Despite the negatives coming out of this season and the narrow escape against the lowly Boston College Eagles on Saturday, there was good to be found. I hate when Beamer says “if one or two plays went another way” because proper preparation makes those plays go your way, but this team is closer to a 10 win team than most of us care to admit. I wanted to use my free time over the holiday to point out some of the good adjustments by the coaching staff and great individual efforts by the players.
The Screen Game
I know, I know, I know. TKP readers and many football fans hate the boring wide receiver screen game. You won’t find that attitude here though. The Hokie staff has used a variety of wide receiver screens as a supplement to the running game. Each variety is a relatively safe play that serves the dual purpose of getting 4-7 yard chunks of yardage to set up reasonable down and distance situations and getting their quarterback some confidence with a couple of easy throws.
The screen game has not been as effective this season, as defenses have played more cover 2 zone (due to the lack of a consistent running game) and the available receivers are not nearly as effective blocking. To his credit, Mike O’Cain used the screen game to try to get some productivity from Logan Thomas on Saturday, but he made an interesting adjustment to allow the play to be successful despite the lack of blocking flankers.
The Hokies lined up in a five receiver look, with Randall Dunn in the slot to the short side and Kevin Asante out wide. http://youtu.be/GASYLtgCZoc?t=4m54s Rather than use a receiver as a lead blocker, O’Cain has Asante run a cross-buck screen, but with Dunn criss-crossing to block the corner, and Vinston Painter leaking out to lead block on the safety who has man responsibility on Dunn. INSERT SCREEN IMAGE. Dunn provides an excellent kick out block, turning the corner out to the sideline. Painter intercepts the outside linebacker (no easy accomplishment for a 300 pound man) and drives him down the field with tremendous footwork.
When you see a play like this, it makes you scratch your head. It features an excellent coaching adjustment. You see players who have struggled to contribute after half a decade in the program looking like they have NFL caliber ability. And yet, the offense as a whole continues to struggle. Why?
Good and Bad Up Front
As I indicted in my previous column, the Hokies had success running straight ahead power plays and veer at the Eagles. Granted, Boston College has been terrible against the run this year, when the Hokies run on the interior, generally they have had success. Even against Florida State, the Hokies kept FSU honest on the interior, and it opened up other parts of the game.
The Hokies kicked things off with a straight counter lead, where the fullback dives and lead blocks into one whole while the tailback hits a different hole. It is effective against teams which teach linebackers to follow the fullback to the football as their first read against the I. http://youtu.be/GASYLtgCZoc?t=6m33s This play exemplifies the benefit of a quick hitting power play, in that it only requires a good interior push and doesn’t need effective receiver blocking. The interior of the Hokie line creates a 4-5 yard bubble on the inside of the BC line. David Wang effectively turns out the 3 technique, and Caleb Farris and Brent Benedict combo to turn outside the one technique. Benedict gets his head inside, and Farris moves on to the linebacker along with Joey Phillips. End result is a nine yard gain. The Hokies had success later with the same play, this time with Wang turning the defensive tackle inside and using good feet to create a small bubble off left tackle. http://youtu.be/GASYLtgCZoc?t=17m31s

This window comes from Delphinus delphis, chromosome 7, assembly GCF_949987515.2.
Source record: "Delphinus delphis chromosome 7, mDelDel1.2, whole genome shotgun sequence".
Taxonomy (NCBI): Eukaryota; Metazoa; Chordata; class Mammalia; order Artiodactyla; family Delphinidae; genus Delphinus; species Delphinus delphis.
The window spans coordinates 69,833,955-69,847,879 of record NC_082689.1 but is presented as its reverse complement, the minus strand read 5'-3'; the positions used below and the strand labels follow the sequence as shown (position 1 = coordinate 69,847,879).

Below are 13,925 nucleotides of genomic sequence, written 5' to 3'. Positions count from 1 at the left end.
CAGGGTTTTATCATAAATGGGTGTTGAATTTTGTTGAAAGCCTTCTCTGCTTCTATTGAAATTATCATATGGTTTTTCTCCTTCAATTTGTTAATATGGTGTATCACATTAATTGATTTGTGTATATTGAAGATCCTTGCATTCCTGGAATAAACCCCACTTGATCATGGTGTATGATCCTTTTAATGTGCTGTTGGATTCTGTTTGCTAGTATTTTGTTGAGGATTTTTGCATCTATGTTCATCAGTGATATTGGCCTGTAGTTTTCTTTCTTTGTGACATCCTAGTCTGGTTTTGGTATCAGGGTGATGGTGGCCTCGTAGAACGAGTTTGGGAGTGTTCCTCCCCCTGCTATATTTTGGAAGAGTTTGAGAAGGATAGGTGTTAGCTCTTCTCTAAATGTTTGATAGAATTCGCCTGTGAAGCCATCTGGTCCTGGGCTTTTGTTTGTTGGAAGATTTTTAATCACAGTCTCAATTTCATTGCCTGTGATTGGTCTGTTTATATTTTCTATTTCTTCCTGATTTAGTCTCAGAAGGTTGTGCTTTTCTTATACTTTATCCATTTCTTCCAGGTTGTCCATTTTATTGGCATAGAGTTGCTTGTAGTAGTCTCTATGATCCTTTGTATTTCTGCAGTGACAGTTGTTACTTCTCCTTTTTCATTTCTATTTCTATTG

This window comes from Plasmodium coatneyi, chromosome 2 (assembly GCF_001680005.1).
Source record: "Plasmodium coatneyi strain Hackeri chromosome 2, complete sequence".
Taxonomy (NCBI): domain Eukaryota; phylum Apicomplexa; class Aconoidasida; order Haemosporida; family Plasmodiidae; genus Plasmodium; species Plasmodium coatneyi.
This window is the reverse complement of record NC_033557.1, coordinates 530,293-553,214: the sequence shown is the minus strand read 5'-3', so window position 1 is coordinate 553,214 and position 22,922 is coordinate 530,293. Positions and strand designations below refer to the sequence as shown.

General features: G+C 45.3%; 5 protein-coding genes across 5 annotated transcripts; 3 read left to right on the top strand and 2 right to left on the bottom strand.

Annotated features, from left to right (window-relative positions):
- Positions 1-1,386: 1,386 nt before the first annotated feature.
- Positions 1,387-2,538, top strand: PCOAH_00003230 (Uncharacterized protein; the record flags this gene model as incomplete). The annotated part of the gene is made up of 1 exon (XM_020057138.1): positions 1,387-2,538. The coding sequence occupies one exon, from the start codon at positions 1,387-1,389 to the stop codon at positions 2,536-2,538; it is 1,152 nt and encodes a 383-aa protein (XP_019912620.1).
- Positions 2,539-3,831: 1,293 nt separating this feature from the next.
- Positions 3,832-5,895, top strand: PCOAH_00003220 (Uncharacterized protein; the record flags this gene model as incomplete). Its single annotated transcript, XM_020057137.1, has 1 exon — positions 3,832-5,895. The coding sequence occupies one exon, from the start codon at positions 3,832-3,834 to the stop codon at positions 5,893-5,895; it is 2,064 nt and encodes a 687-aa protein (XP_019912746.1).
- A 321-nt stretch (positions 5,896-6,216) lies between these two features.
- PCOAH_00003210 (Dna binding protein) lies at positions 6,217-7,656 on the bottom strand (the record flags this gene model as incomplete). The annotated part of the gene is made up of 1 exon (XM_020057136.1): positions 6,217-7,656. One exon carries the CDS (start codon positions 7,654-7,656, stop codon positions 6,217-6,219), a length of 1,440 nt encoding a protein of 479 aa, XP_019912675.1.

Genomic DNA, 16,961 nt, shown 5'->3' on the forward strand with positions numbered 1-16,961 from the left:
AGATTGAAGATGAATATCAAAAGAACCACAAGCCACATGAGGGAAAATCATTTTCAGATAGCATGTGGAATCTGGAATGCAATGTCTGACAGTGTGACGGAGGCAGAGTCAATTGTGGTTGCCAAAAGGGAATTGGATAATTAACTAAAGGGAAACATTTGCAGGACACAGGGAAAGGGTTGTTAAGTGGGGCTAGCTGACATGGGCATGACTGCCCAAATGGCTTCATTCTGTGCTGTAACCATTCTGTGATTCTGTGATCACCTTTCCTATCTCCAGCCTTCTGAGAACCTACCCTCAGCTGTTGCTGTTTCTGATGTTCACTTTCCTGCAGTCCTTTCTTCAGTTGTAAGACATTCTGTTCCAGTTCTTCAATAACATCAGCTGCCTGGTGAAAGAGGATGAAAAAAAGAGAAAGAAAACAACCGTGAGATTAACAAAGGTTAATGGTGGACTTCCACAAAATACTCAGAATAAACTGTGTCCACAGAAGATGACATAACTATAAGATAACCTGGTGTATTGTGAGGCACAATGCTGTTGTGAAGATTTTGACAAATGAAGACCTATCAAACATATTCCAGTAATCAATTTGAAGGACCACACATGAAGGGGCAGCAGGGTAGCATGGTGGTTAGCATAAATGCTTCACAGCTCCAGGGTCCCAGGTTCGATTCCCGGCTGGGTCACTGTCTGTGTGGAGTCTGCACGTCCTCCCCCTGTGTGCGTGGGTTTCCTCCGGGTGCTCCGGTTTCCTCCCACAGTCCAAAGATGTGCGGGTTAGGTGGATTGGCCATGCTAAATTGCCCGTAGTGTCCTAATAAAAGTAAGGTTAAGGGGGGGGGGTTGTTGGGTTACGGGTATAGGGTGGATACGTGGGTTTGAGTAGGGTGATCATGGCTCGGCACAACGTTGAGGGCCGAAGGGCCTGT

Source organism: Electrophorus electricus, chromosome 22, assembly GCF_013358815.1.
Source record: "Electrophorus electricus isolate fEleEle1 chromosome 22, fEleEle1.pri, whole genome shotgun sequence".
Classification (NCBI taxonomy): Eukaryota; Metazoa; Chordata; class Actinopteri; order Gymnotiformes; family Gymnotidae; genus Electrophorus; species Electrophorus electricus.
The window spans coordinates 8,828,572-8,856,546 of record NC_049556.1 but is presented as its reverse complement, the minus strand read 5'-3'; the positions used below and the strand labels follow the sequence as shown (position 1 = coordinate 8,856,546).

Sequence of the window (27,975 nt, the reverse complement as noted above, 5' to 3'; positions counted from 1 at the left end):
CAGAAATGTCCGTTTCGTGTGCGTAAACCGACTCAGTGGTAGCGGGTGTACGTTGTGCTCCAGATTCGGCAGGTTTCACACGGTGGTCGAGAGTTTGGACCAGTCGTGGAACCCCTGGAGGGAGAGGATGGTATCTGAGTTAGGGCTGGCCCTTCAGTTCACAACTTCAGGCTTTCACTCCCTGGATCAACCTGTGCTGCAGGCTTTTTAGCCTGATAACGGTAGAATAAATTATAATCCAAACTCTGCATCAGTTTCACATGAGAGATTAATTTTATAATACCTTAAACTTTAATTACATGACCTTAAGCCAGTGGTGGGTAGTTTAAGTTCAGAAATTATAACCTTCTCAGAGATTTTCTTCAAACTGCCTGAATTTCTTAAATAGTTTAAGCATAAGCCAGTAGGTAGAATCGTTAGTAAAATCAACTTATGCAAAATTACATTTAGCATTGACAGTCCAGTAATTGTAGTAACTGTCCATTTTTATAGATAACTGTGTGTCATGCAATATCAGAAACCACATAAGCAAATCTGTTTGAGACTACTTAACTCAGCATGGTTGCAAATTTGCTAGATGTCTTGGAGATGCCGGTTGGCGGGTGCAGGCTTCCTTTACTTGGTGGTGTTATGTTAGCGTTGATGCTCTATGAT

They also used motion and the fullback offset to run the same play. http://youtu.be/GASYLtgCZoc?t=17m36s Here, the Hokies zone block up front. The general rule is to take a playside step, and engage the first player who crosses your face. Becton successfully scoop blocks the right defensive end, who is influenced by the receiver motion and hesitates to dive inside.. This allows Becton the extra second to get his head inside. The one technique stunts from Wang’s gap across Via’s face, and Via takes him right where he wants to go. This allows Wang to get to the linebacker, which he does easily.
Again, Farris and Wang combine to throw an outstanding combo block, with Farris going to the linebacker on this critical third down run on the game tying drive. http://youtu.be/GASYLtgCZoc?t=24m13s It looks so easy, but the Hokies do not utilize this bread and butter work in big games.
Also, consistency continues to be an issue. The guards and center are still dropping too far back before initial contact on pass pro, which causes Logan Thomas to be unsettled in the pocket with the guards in his lap. We all saw Wang and Via get stonewalled on the most critical pla of the game, the Martin Scales all-effort 3rd and short where he got no help in OT. And, even Mr. SEC Brent Benedict can’t win battles without proper fundamental footwork. http://youtu.be/GASYLtgCZoc?t=24m18s The Hokies run the pistol veer, and Benedict attempts a throw technique with completely dead feet. The defensive tackle gets into his chest, and makes a dominant looking tackle for loss while Benedict ends up looking bad. Against a poor run defense like BC, and this weekend where getting first downs running the football will be critical in windy Lane Stadium, nobody can afford this kind of mental lapse.

Viva El Guapo